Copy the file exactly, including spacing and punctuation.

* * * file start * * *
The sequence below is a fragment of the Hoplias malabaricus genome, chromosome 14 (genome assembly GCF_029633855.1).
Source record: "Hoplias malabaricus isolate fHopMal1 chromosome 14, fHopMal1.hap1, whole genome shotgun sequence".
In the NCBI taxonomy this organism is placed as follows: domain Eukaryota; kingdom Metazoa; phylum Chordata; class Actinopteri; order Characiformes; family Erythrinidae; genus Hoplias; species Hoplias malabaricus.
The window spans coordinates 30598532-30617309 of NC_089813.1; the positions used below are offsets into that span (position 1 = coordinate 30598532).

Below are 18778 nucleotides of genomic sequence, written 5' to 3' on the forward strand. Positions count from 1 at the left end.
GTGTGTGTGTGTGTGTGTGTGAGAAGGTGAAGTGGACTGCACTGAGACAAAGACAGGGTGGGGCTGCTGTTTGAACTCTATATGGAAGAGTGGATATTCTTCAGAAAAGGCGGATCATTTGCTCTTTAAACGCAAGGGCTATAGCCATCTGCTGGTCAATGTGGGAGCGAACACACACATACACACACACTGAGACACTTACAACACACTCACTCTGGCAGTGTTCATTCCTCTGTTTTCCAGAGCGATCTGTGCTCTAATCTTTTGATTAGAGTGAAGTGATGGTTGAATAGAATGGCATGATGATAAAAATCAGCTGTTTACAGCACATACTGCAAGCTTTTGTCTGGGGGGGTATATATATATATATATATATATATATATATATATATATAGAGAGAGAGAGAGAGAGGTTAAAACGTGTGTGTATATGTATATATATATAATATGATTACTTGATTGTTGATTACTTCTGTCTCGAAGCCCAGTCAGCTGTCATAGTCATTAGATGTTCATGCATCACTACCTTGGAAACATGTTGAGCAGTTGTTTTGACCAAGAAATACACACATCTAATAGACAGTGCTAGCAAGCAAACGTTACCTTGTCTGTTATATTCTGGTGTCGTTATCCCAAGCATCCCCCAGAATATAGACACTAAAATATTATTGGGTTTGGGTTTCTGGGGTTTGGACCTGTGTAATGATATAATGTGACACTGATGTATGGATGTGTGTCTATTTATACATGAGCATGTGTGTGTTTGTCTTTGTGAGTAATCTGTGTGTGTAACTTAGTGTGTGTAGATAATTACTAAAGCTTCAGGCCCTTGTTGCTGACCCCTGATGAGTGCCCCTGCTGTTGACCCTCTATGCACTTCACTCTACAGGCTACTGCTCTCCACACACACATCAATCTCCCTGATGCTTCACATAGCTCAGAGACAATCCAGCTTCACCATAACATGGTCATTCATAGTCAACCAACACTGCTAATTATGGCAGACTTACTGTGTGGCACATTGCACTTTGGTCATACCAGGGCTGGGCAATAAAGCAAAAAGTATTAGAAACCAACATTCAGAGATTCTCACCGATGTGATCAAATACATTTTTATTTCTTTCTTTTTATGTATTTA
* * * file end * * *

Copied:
The sequence below is a fragment of the Hoplias malabaricus genome, chromosome 14 (genome assembly GCF_029633855.1).
Source record: "Hoplias malabaricus isolate fHopMal1 chromosome 14, fHopMal1.hap1, whole genome shotgun sequence".
In the NCBI taxonomy this organism is placed as follows: domain Eukaryota; kingdom Metazoa; phylum Chordata; class Actinopteri; order Characiformes; family Erythrinidae; genus Hoplias; species Hoplias malabaricus.
The window spans coordinates 30598532-30617309 of NC_089813.1; the positions used below are offsets into that span (position 1 = coordinate 30598532).

Below are 18778 nucleotides of genomic sequence, written 5' to 3' on the forward strand. Positions count from 1 at the left end.
GTGTGTGTGTGTGTGTGTGTGAGAAGGTGAAGTGGACTGCACTGAGACAAAGACAGGGTGGGGCTGCTGTTTGAACTCTATATGGAAGAGTGGATATTCTTCAGAAAAGGCGGATCATTTGCTCTTTAAACGCAAGGGCTATAGCCATCTGCTGGTCAATGTGGGAGCGAACACACACATACACACACACTGAGACACTTACAACACACTCACTCTGGCAGTGTTCATTCCTCTGTTTTCCAGAGCGATCTGTGCTCTAATCTTTTGATTAGAGTGAAGTGATGGTTGAATAGAATGGCATGATGATAAAAATCAGCTGTTTACAGCACATACTGCAAGCTTTTGTCTGGGGGGGTATATATATATATATATATATATATATATATATATATATAGAGAGAGAGAGAGAGAGGTTAAAACGTGTGTGTATATGTATATATATATAATATGATTACTTGATTGTTGATTACTTCTGTCTCGAAGCCCAGTCAGCTGTCATAGTCATTAGATGTTCATGCATCACTACCTTGGAAACATGTTGAGCAGTTGTTTTGACCAAGAAATACACACATCTAATAGACAGTGCTAGCAAGCAAACGTTACCTTGTCTGTTATATTCTGGTGTCGTTATCCCAAGCATCCCCCAGAATATAGACACTAAAATATTATTGGGTTTGGGTTTCTGGGGTTTGGACCTGTGTAATGATATAATGTGACACTGATGTATGGATGTGTGTCTATTTATACATGAGCATGTGTGTGTTTGTCTTTGTGAGTAATCTGTGTGTGTAACTTAGTGTGTGTAGATAATTACTAAAGCTTCAGGCCCTTGTTGCTGACCCCTGATGAGTGCCCCTGCTGTTGACCCTCTATGCACTTCACTCTACAGGCTACTGCTCTCCACACACACATCAATCTCCCTGATGCTTCACATAGCTCAGAGACAATCCAGCTTCACCATAACATGGTCATTCATAGTCAACCAACACTGCTAATTATGGCAGACTTACTGTGTGGCACATTGCACTTTGGTCATACCAGGGCTGGGCAATAAAGCAAAAAGTATTAGAAACCAACATTCAGAGATTCTCACCGATGTGATCAAATACATTTTTATTTCTTTCTTTTTATGTATTTA